Avid weight lifters might invest in a whole home gym set-up, resistance bands, barbells, free weights, dumbbells, kettlebells, lifting shoes, lifting belts, chalk, grips – don’t worry, you don’t need any of this stuff.
I’d recommend in-person training with a qualified personal trainer as step one. Gyms will be fully kitted out with all the equipment and machine weights you’ll need, and provided you have clothes you’re comfortable moving in, a pair of trainers and some water, you’ll be ready to begin.
Some personal trainers prefer free weights to machines, but there’s a good place for both. Machines can be a little less focused for those major muscle groups, but they’re also a bit safer if you want to start with gentle resistance training while you increase your range of motion.
Once you’ve had a few sessions of weight training with a certified personal trainer, you’ll know about good form and the correct starting position for each lift and have all-important advice about planning rest days to get the maximum benefit from your strength training.
The Best Strength Exercises for Beginners
Now we’ll run through some top movements to work your entire body and start a consistent strength training plan to increase blood flow to bigger muscle groups, help reduce body fat, and build muscle mass for long-term health gains!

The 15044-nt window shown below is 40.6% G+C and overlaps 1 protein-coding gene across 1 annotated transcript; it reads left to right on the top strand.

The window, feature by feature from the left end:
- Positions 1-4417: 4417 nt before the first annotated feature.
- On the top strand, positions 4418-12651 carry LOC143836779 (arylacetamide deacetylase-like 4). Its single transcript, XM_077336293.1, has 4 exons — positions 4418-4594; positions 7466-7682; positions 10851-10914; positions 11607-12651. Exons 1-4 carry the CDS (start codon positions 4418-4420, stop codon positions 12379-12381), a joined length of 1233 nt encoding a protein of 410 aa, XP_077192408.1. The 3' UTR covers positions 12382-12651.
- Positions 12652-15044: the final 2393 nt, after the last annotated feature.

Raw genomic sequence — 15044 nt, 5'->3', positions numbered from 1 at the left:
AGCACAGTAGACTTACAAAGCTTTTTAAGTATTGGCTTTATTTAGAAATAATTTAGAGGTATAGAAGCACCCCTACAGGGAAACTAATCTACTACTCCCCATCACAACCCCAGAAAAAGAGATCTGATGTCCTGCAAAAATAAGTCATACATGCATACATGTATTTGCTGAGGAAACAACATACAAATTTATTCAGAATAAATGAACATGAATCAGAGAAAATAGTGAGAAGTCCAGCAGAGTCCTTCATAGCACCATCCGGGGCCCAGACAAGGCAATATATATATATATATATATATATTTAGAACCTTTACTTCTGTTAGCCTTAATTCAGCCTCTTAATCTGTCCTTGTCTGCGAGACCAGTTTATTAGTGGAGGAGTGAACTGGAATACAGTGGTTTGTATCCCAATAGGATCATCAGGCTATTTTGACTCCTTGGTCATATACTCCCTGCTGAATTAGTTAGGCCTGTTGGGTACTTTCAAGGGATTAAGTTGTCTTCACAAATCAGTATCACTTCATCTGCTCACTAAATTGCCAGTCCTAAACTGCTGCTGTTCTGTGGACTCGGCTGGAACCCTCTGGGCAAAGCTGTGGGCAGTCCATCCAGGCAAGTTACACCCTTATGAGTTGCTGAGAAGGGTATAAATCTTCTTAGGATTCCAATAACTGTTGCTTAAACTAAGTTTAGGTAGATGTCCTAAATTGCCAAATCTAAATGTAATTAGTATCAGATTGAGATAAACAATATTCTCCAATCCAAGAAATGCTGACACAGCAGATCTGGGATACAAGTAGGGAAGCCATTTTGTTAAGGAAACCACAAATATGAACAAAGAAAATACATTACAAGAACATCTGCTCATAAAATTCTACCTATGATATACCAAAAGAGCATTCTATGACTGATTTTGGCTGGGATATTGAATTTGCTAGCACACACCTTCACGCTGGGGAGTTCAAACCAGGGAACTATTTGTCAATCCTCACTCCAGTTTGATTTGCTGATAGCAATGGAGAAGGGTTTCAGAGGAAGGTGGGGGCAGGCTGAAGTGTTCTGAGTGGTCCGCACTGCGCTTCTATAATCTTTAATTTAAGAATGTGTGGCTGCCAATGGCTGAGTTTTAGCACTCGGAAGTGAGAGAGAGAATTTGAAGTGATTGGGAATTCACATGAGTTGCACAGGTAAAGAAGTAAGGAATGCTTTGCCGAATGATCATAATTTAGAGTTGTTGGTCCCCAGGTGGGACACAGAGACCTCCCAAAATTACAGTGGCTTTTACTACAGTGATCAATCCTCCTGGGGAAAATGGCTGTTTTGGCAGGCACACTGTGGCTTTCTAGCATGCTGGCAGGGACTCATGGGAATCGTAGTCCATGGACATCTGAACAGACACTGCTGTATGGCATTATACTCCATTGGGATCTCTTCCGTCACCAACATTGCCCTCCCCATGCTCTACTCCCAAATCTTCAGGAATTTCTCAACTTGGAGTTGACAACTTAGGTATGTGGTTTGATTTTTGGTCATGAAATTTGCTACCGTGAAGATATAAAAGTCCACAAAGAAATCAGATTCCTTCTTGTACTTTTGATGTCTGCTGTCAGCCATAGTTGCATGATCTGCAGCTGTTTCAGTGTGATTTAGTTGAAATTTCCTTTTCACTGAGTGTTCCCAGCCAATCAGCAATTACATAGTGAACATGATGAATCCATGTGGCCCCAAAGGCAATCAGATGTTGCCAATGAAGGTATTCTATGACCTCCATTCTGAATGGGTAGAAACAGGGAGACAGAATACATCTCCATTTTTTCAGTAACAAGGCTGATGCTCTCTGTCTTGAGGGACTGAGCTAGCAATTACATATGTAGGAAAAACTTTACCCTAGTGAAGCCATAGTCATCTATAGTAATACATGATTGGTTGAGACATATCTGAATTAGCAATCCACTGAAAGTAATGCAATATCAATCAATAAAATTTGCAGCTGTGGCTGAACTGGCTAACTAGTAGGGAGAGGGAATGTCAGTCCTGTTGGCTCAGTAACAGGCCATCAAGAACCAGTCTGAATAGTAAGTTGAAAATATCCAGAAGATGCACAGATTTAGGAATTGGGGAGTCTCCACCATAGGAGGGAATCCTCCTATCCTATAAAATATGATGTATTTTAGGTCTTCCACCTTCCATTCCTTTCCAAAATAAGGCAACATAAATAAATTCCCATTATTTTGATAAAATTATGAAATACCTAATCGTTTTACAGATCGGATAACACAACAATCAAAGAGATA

- The Bench Press
The bench press is perfect for upper body strength and is performed lying face up on a workout bench. You can try this with dumbbells, an empty barbell, or a PVC pipe if you’re new to lifting weights – never go too heavy too soon as you can get into a sticky situation!
Keep your shoulders back and your upper body tight, with a slight arch in your back. Engage your core by bracing your stomach muscles for stability and press the bar (or lighter weights) upwards.
You’re aiming for a lift without locking your elbows, so don’t worry about getting your arms straight – they should be roughly shoulder width apart. Rinse and repeat. After a more specific exercise to strength train your chest and arms? Throw in some bicep curls for good measure.
- The Back Squat
Back squats can be great fun and an accessible way to build muscle since you engage certain muscle groups along your posterior chain that have the most power in your body.
Always (always!) begin with lighter weight because as much as strength training can build muscle, you can strain your back and neck if you try to go heavy – exercise slowly until you have a good idea about your ability.
Keep your feet shoulder width apart and turn your toes slightly outward. Pull your shoulders back and down, and squat down – the ideal is to pass below parallel (below your knees), but it’s best to start weight training carefully, so don’t put yourself under too much pressure.
- The Deadlift
Finally, the deadlift is another go-to compound movement that looks a little like a squat, except that you hold the barbell or weights in your hands, with your arms shoulder width apart but gripping the weight from the floor.
You lift with your large muscle groups in your glutes and legs, never your arms or back. Focus on pushing the floor away rather than pulling with your arms, and stand upright. The hips hinge backwards, rather than squat, with a flat neutral spine and shoulders locked back and down.
Strength Training 1-0-1
Those are some of the best movements but are a fraction of the many exercises you can incorporate into a fun, motivating weight training programme!
Remember – start with lighter weights, approach strength training with a positive attitude, and make the most of advice and support from personal trainers who can ensure you start your new plan ready to build yourself stronger, fitter, and healthier every time you step into the gym for your next workout.